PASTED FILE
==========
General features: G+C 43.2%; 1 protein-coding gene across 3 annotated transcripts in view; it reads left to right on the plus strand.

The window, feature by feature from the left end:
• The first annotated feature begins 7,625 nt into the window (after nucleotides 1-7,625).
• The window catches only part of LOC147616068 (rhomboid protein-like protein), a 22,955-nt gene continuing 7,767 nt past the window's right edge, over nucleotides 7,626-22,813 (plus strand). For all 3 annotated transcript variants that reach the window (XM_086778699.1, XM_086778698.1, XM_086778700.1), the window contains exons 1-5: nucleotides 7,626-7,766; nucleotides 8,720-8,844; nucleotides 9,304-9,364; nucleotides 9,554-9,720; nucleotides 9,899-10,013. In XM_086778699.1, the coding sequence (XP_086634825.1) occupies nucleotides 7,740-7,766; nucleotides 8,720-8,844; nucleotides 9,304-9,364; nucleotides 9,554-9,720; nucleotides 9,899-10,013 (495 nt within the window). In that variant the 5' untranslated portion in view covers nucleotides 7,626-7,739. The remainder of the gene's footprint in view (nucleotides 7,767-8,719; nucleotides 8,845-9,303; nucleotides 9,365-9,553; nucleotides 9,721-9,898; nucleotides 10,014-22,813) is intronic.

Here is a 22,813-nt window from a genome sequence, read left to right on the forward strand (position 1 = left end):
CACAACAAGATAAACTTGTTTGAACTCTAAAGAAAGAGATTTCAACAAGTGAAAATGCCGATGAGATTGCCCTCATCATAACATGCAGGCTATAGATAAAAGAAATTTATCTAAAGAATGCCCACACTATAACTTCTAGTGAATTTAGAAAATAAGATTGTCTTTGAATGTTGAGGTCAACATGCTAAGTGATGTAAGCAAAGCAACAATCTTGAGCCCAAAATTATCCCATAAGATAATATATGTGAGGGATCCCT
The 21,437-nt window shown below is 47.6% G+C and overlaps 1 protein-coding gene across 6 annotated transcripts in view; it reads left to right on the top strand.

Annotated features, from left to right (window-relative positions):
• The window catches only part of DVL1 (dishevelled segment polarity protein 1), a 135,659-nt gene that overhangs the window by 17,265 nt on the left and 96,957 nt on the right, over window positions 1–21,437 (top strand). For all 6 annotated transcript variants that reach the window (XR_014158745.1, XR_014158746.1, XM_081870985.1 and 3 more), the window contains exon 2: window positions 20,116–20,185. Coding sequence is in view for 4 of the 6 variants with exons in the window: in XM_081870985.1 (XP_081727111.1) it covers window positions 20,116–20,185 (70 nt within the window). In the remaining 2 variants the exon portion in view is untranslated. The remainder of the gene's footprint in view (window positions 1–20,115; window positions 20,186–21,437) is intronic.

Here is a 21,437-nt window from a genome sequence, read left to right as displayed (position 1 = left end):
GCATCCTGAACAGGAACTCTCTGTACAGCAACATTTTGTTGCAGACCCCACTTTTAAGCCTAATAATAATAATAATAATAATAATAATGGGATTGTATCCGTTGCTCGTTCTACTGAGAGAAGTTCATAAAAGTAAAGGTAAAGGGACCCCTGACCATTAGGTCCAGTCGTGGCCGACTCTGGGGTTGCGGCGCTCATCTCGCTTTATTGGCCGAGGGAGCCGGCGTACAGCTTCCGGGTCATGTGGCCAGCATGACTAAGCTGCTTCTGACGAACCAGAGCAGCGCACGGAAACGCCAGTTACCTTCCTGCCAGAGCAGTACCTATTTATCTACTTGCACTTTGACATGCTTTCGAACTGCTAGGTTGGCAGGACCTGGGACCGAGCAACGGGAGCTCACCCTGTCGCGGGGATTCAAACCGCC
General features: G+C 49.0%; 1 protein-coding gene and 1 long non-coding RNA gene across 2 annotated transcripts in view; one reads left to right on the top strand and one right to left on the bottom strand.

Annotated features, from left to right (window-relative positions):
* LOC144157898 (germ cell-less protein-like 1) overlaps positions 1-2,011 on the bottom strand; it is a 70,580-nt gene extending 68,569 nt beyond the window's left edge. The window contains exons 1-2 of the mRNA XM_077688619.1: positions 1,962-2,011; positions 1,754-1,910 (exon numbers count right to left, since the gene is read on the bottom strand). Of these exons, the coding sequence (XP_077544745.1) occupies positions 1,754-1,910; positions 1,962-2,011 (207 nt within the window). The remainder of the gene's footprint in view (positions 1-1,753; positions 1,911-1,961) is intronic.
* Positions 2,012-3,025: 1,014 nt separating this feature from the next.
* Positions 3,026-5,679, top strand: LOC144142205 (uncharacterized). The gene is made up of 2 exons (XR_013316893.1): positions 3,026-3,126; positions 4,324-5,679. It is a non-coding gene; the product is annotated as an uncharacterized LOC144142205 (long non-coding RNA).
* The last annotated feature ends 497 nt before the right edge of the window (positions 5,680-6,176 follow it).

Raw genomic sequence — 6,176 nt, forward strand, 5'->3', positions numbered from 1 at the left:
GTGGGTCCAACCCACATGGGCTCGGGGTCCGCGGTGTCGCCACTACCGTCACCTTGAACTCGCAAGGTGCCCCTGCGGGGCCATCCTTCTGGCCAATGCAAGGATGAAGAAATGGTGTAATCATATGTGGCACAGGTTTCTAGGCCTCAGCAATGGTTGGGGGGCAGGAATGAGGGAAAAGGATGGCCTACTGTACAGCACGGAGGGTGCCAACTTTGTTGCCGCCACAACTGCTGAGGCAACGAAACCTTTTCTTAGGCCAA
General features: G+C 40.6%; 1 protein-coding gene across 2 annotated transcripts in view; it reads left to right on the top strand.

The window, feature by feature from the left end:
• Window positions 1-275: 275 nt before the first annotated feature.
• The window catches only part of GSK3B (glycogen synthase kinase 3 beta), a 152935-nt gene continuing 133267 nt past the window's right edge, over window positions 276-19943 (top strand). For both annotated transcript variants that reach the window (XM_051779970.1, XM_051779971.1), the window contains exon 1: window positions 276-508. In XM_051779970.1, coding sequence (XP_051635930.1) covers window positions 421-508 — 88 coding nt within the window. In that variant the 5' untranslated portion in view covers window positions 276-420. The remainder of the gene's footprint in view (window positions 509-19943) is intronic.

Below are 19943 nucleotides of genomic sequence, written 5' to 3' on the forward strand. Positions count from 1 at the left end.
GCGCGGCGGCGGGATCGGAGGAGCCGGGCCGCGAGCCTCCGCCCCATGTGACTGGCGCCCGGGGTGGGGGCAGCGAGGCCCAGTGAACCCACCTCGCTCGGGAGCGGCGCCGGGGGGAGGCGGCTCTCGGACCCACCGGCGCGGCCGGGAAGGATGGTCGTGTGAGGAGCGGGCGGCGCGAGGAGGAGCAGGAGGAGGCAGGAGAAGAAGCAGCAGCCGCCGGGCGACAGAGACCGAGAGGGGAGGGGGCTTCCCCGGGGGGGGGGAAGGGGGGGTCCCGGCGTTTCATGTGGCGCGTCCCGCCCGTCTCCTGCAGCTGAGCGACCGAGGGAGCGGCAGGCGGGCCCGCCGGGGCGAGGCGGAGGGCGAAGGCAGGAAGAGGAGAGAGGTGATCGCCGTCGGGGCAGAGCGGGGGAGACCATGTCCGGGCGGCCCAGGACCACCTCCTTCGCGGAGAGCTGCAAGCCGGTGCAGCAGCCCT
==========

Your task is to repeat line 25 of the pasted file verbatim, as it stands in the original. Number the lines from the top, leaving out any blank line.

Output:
GCGCGGCGGCGGGATCGGAGGAGCCGGGCCGCGAGCCTCCGCCCCATGTGACTGGCGCCCGGGGTGGGGGCAGCGAGGCCCAGTGAACCCACCTCGCTCGGGAGCGGCGCCGGGGGGAGGCGGCTCTCGGACCCACCGGCGCGGCCGGGAAGGATGGTCGTGTGAGGAGCGGGCGGCGCGAGGAGGAGCAGGAGGAGGCAGGAGAAGAAGCAGCAGCCGCCGGGCGACAGAGACCGAGAGGGGAGGGGGCTTCCCCGGGGGGGGGGAAGGGGGGGTCCCGGCGTTTCATGTGGCGCGTCCCGCCCGTCTCCTGCAGCTGAGCGACCGAGGGAGCGGCAGGCGGGCCCGCCGGGGCGAGGCGGAGGGCGAAGGCAGGAAGAGGAGAGAGGTGATCGCCGTCGGGGCAGAGCGGGGGAGACCATGTCCGGGCGGCCCAGGACCACCTCCTTCGCGGAGAGCTGCAAGCCGGTGCAGCAGCCCT